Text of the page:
“Like all animals, human beings have always taken what they want from nature. But we are the rogue species. We are unique in our ability to use resources on a scale and at a speed that our fellow species can’t.” –Edward Burtynsky
It’s really a romantic notion when you think about it: the heavens, the Milky Way, is lined with hundreds of billions of stars, each with their own unique and varied solar systems.
But beyond that — in addition to the stars — there are hundreds of billions of planets with no central stars at all: the rogue planets of our galaxy. We think this is true everywhere, from small star clusters to giant galaxies. As best as we can tell, there are at least as many starless planets wandering the cosmos as there are stars, meaning that for every point of light you see, there are probably more massive points that exist, but emit no visible light of their own.
We’ve recently discovered a number of possible rogue planet candidates, although since these are so difficult to detect (and are only visible from their heat signatures in the infrared) we know that there must be many, many more than what we’ve seen so far. You can’t help but wonder where these rogue planets come from!
One compelling source is near and dear to us all.
We know how solar systems like our own form: you get a central star with a protoplanetary disk around it. Gravitational perturbations in the disk attract more and more matter from their surroundings, while the heat from the newly formed central star gradually blows much of the lightest gas away into the interstellar medium. Over time, these gravitational perturbations grow into asteroids, rocky planets, and eventually — for the largest ones — gas giants.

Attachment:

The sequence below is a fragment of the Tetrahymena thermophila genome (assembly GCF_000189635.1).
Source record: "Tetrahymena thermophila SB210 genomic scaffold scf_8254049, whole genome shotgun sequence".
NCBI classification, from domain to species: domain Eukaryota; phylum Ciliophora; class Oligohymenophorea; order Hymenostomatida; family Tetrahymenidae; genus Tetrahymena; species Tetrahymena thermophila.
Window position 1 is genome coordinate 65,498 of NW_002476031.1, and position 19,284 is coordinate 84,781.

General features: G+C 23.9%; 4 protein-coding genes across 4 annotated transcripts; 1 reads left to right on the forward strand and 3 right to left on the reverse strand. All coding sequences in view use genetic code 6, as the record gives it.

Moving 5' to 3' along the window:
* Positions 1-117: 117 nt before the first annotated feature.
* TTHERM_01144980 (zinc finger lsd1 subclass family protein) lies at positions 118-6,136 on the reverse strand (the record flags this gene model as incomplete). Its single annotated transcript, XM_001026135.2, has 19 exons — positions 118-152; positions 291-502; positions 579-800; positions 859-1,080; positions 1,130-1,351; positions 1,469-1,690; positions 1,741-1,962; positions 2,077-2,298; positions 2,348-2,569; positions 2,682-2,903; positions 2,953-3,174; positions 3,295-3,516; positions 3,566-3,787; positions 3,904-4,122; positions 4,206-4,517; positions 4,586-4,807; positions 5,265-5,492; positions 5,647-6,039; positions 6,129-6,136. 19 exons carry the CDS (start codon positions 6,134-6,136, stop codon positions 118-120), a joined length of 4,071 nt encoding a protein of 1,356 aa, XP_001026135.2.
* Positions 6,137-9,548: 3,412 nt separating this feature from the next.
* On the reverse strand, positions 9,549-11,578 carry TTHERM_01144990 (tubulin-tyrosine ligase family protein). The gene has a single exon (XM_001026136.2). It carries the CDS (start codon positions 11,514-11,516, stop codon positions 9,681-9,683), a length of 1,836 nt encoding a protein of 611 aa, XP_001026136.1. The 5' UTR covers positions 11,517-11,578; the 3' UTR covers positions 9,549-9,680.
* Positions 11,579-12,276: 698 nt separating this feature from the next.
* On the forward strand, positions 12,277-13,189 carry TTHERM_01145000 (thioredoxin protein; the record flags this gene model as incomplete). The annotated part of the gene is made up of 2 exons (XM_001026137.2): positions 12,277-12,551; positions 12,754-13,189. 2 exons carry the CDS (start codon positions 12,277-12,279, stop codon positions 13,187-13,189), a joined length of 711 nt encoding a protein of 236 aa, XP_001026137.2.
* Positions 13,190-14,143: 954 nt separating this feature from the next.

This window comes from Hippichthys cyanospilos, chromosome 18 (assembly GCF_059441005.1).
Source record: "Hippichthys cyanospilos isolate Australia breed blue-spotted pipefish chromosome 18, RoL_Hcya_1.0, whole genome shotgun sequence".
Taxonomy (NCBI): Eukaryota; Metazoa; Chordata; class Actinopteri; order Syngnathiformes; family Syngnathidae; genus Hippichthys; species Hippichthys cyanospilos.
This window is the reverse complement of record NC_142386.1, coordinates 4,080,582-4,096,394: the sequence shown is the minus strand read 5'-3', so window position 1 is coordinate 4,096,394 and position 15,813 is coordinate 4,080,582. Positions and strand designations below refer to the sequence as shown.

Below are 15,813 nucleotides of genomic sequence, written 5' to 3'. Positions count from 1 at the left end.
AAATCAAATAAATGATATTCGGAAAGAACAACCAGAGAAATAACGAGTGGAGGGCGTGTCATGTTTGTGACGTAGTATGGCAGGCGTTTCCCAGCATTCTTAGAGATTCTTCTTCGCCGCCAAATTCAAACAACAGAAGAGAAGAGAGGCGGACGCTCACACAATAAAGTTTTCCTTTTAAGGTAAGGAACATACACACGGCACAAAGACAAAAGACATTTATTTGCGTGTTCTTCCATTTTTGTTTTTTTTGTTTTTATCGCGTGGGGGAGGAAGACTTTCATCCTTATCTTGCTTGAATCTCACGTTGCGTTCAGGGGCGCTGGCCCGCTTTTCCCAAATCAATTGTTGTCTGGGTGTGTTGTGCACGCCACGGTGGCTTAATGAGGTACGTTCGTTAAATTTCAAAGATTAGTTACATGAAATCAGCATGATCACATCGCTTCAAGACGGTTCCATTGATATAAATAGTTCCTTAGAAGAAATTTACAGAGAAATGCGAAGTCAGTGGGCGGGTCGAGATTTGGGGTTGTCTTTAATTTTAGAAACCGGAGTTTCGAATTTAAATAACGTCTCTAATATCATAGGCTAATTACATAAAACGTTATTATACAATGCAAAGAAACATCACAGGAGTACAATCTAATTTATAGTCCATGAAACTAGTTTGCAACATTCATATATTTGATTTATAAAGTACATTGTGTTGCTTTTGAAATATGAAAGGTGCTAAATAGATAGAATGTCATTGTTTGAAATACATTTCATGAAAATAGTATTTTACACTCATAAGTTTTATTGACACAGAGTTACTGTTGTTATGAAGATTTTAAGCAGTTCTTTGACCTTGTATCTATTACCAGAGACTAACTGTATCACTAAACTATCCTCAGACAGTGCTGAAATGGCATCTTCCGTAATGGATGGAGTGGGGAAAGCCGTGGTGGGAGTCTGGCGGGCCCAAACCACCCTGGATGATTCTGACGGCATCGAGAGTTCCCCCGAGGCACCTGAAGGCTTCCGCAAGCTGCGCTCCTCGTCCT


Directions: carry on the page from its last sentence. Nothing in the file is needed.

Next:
The thing is, these worlds don’t just orbit their central star, they also gravitationally tug on one another! Over time, these planets migrate into the most stable configurations they can attain, and this usually mean the largest, most massive worlds migrating into their most stable configurations, often at the expense of other worlds.
A recent simulation shows that for every planet-rich solar system like our own (with gas giants) that forms, there’s likely to be at least one gas giant planet that gets kicked out, into the interstellar medium, where it’s doomed to wander the galaxy on its own as a rogue planet.
That’s almost definitely a major source of rogue planets.
But here’s the funny thing: when we work out the numbers of our best theoretical calculations, it’s far less than 50% of all rogue planets that are expected to be accounted for by this process. To figure out where the majority of starless planets come from, we have to look at a larger scale at around the same time: not just when the Solar System formed, but at the cluster of stars (and star systems) that all formed at around the same time!
Star clusters form from the slow collapse of cold, mostly hydrogen gas, typically within a galaxy. Within these collapsing clouds, gravitational instabilities form, and the earliest, most massive instabilities preferentially attract more and more matter. When enough matter gets together, and the densities and temperatures at the core of these clouds get high enough, nuclear fusion ignites!